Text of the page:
Basically because the each wheel is seperated from the other by the torsion rubber...even though you have the axle beam between them it is hard mounted and each wheel moves independantly of the others, not so on a conventional sprung axle. When you hit a dip or bump on a spring axle the movement is translated to the wheel on the oposite side, with a torsion axle the individual wheel absorbs the bump.

Aaron
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Old 02-12-2006, 08:17 PM   #3
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Aaron is right. I have seen these limp with 3 wheels....of course not at highway speeds.
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Old 02-12-2006, 09:38 PM   #4
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well jim your question is valid...

how does that work when one tire is down?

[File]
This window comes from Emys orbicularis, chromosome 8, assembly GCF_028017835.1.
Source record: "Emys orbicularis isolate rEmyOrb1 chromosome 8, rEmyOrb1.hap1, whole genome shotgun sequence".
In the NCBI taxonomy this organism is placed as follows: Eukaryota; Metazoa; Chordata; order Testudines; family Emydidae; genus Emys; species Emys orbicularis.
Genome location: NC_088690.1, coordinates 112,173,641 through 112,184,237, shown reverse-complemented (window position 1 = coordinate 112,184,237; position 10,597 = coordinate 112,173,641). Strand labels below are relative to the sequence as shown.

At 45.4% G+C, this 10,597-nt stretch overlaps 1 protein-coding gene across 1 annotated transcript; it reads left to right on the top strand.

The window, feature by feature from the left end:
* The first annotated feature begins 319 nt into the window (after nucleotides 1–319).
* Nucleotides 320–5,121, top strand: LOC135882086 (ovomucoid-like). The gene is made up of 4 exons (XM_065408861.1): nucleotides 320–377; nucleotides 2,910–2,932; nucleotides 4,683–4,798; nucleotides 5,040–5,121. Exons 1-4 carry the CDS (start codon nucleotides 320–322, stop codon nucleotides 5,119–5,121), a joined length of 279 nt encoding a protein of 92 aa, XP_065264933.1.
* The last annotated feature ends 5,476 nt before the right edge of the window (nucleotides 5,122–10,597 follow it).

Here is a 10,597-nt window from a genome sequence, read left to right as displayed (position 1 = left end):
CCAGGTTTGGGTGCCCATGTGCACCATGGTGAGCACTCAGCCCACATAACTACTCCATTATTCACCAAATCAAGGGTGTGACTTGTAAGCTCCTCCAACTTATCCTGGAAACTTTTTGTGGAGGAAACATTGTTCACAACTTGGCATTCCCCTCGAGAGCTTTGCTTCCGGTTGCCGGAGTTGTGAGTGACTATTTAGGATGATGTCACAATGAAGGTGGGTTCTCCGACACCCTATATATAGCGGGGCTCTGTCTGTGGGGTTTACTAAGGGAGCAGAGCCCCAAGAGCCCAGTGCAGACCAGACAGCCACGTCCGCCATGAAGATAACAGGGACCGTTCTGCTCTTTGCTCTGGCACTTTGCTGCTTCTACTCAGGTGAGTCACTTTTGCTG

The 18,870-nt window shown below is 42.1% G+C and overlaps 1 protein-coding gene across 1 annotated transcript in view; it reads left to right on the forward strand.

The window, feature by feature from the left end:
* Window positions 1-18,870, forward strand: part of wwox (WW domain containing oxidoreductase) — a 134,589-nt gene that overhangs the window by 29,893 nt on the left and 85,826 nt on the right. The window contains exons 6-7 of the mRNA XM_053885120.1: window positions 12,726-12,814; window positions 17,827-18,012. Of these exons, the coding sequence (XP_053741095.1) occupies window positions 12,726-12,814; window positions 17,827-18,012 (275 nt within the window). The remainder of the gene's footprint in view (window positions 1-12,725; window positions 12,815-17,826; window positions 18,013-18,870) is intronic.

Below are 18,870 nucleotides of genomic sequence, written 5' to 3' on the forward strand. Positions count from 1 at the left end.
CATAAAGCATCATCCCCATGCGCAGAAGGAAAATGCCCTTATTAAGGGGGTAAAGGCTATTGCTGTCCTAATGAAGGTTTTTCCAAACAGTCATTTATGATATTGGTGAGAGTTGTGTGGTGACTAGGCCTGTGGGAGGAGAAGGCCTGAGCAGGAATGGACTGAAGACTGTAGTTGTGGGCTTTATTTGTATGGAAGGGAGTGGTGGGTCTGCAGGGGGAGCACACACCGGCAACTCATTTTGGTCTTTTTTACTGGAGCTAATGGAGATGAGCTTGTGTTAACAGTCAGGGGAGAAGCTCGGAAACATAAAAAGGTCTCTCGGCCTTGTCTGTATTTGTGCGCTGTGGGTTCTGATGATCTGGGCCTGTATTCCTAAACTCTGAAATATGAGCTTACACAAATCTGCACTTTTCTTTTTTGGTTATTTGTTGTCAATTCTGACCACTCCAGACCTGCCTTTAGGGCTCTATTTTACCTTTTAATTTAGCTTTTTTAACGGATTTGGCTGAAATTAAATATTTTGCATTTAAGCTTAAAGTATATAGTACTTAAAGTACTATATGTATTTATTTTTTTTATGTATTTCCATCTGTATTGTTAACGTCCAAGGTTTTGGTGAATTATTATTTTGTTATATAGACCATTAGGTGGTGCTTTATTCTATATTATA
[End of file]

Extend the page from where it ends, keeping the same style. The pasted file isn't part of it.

the flat tire will still drag/roll but with out supporting any weight...assuming you are not over loaded in the trailer and the torsen isn't old, tired and crapped out.....

when a flat happens, that wheel should be removed asap.....the hub will not drag and the coach will ride on the one/two good wheels....if the wheel/tire is left on, it will roll; eat the tire and potentially damage the wheel well, moldings and so on....

what does happen to many folks is that because the a/s trailer pulls so nicely....they are unaware that a flat has even happened. only when stopped is the beaten tire noticed..

i have read there that the triples axles can limp in on just one wheel....which is pretty amazing.